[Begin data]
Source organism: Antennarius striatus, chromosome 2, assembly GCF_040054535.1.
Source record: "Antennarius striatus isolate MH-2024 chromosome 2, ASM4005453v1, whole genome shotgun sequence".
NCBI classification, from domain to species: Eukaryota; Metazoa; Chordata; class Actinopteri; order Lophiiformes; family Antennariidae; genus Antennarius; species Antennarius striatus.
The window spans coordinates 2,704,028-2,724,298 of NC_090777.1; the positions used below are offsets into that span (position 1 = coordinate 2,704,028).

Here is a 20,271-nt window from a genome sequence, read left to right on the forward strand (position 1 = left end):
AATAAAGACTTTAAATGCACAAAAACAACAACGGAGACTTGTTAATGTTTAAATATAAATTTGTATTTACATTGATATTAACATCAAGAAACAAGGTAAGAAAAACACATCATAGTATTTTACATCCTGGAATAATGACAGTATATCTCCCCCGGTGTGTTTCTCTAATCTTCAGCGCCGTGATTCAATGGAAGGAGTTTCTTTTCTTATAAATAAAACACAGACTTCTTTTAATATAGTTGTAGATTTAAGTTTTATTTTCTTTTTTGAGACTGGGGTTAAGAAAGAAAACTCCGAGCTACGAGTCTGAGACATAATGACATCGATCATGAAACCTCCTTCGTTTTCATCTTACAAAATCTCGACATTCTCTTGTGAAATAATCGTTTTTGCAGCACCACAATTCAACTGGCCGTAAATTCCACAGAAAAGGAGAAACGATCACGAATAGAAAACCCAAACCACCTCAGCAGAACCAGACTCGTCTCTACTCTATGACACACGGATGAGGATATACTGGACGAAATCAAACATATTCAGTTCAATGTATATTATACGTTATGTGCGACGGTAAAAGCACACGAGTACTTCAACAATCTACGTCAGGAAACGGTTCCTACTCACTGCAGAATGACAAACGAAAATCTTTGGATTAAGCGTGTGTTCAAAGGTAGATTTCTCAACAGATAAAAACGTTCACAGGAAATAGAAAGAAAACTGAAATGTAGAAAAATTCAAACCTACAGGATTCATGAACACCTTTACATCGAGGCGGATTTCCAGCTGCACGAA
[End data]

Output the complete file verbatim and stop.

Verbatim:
Source organism: Antennarius striatus, chromosome 2, assembly GCF_040054535.1.
Source record: "Antennarius striatus isolate MH-2024 chromosome 2, ASM4005453v1, whole genome shotgun sequence".
NCBI classification, from domain to species: Eukaryota; Metazoa; Chordata; class Actinopteri; order Lophiiformes; family Antennariidae; genus Antennarius; species Antennarius striatus.
The window spans coordinates 2,704,028-2,724,298 of NC_090777.1; the positions used below are offsets into that span (position 1 = coordinate 2,704,028).

Here is a 20,271-nt window from a genome sequence, read left to right on the forward strand (position 1 = left end):
AATAAAGACTTTAAATGCACAAAAACAACAACGGAGACTTGTTAATGTTTAAATATAAATTTGTATTTACATTGATATTAACATCAAGAAACAAGGTAAGAAAAACACATCATAGTATTTTACATCCTGGAATAATGACAGTATATCTCCCCCGGTGTGTTTCTCTAATCTTCAGCGCCGTGATTCAATGGAAGGAGTTTCTTTTCTTATAAATAAAACACAGACTTCTTTTAATATAGTTGTAGATTTAAGTTTTATTTTCTTTTTTGAGACTGGGGTTAAGAAAGAAAACTCCGAGCTACGAGTCTGAGACATAATGACATCGATCATGAAACCTCCTTCGTTTTCATCTTACAAAATCTCGACATTCTCTTGTGAAATAATCGTTTTTGCAGCACCACAATTCAACTGGCCGTAAATTCCACAGAAAAGGAGAAACGATCACGAATAGAAAACCCAAACCACCTCAGCAGAACCAGACTCGTCTCTACTCTATGACACACGGATGAGGATATACTGGACGAAATCAAACATATTCAGTTCAATGTATATTATACGTTATGTGCGACGGTAAAAGCACACGAGTACTTCAACAATCTACGTCAGGAAACGGTTCCTACTCACTGCAGAATGACAAACGAAAATCTTTGGATTAAGCGTGTGTTCAAAGGTAGATTTCTCAACAGATAAAAACGTTCACAGGAAATAGAAAGAAAACTGAAATGTAGAAAAATTCAAACCTACAGGATTCATGAACACCTTTACATCGAGGCGGATTTCCAGCTGCACGAA